Deep Collaboration — Have You Covered Your 4 Bases?

During my early work career, authority and control were still operational skills for organizational leaders, which was the main reason I opted for self-employment.  Frankly, working in autocratic hierarchical organizations of that day was paramount to having one’s creative flame snuffed out.

For someone who favoured “asking forgiveness over asking permission,” employment in one of these traditional workplaces was a mind-numbing tragedy and where I formally decided, “never again.”

Fortunately, the 21st millennium and collaboration technologies have brought new workplace freedoms and attitudes into most industries and sectors.  Living in a complex and fast-moving global economy requires a rapid and iterative innovation cycle, which means businesses can no longer afford to subvert creativity with authority and control.  In other words, organizations need to continually access and execute fresh new ideas from all employees and stakeholders rather than rely solely on the executive’s annual strategic planning session.

This paradigm shift from command and control to collaboration as led by social media’s technology platforms enabled a move from representative democracy to direct democracy.  Instead of having only a select few corporate or government leaders be the voice for many, these organizations are finally recognizing the value added by having all employees deliberate, design and decide on what future is most desirable for all concerned.

That treasured saying, “we have the technology” would seem to apply given the literally hundreds of collaboration platforms currently in existence.  However, direct democracy requires collaboration skills beyond those provided by computer platforms.  This deeper form of collaboration necessitates human-to-human interaction where both intimacy and action are initiated.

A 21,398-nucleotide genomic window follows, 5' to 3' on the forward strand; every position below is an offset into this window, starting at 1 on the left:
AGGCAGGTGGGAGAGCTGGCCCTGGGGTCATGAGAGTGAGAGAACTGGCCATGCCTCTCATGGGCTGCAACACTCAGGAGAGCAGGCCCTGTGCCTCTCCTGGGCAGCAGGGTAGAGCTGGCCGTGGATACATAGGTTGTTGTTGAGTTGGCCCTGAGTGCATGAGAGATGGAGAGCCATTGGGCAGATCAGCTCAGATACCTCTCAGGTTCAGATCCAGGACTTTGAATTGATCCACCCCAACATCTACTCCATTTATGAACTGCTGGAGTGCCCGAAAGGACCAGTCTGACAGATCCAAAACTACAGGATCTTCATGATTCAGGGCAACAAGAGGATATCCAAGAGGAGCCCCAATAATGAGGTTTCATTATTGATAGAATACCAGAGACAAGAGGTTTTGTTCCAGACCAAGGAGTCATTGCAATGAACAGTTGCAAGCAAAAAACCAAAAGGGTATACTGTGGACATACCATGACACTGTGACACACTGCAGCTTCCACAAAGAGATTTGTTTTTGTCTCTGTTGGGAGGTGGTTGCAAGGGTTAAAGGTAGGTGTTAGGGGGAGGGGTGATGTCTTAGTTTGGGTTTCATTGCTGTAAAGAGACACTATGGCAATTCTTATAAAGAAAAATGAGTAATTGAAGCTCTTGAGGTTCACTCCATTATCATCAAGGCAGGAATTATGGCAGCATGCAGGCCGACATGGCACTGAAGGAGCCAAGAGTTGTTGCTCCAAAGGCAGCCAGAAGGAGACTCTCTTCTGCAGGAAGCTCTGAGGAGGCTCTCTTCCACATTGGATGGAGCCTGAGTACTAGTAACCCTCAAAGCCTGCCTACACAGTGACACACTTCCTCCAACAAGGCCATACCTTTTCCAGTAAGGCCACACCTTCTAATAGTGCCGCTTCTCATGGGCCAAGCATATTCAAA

The intimacy (in-to-me-see), both intra- and interpersonal, inherent in deep collaboration pulls forth greater density and depth from the diversity of knowledge and experience.  Deep collaboration goes beyond computer software that allows us to work together simultaneously on the same project or document.  Don’t get me wrong. I am not dissing technology platforms, which make my “team” work easier and more efficient.  Having said that, there isn’t a machine in existence (so far) that can mimic the experience of a working team when its deliberations meld synergistically into some new insight or product.

Of course, for synergy to happen on a regular basis, the team members must exhibit emotional and social maturity as well as contribute complementary skills.  To tap into and gain advantage from cognitive and cultural diversity, a team must understand what motivates each of its members.  Individual preferences and operating styles, when understood and then called forth at the appropriate times, are the driving force behind committed, creative, contributing teams.

Consider the four preferred work styles below, and decide which best reflects you.

Pioneers value possibilities, and they spark energy and imagination on their teams.  They believe risks are worth taking and that it’s fine to go with your gut.  Their focus is big-picture.  They’re drawn to bold new ideas and creative approaches.

Guardians value stability, and they bring order and rigor.  They’re pragmatic, and they hesitate to embrace risk.  Data and facts are baseline requirements for them, and details matter.  Guardians think it makes sense to learn from the past. 

Drivers value challenge and generate momentum.  Getting results and winning count most.  Drivers tend to view issues as black-and-white and tackle problems head on, armed with logic and data. 

Integrators value connection and draw teams together.  Relationships and responsibility to the group are paramount.  Integrators tend to believe that most things are relative.  They’re diplomatic and focused on gaining consensus.

Not unlike other preference profiling techniques (Big Five or HEXACO), all four styles listed above are contained in varying degrees within everyone.  However, we typically prefer expressing only one or two of them — I am a Pioneer-Integrator.  The bonus of having all four styles represented on one’s team is that the full creative solution-finding cycle is covered without treading on each other’s toes.  This amounts to each of us being responsible for those tasks we are best at and enjoy doing most.

Now, consider a current or recent team activity in which you participated.  Were your four bases covered by having all styles represented on your team?
For more on the deep collaboration of aligned teams, click here.

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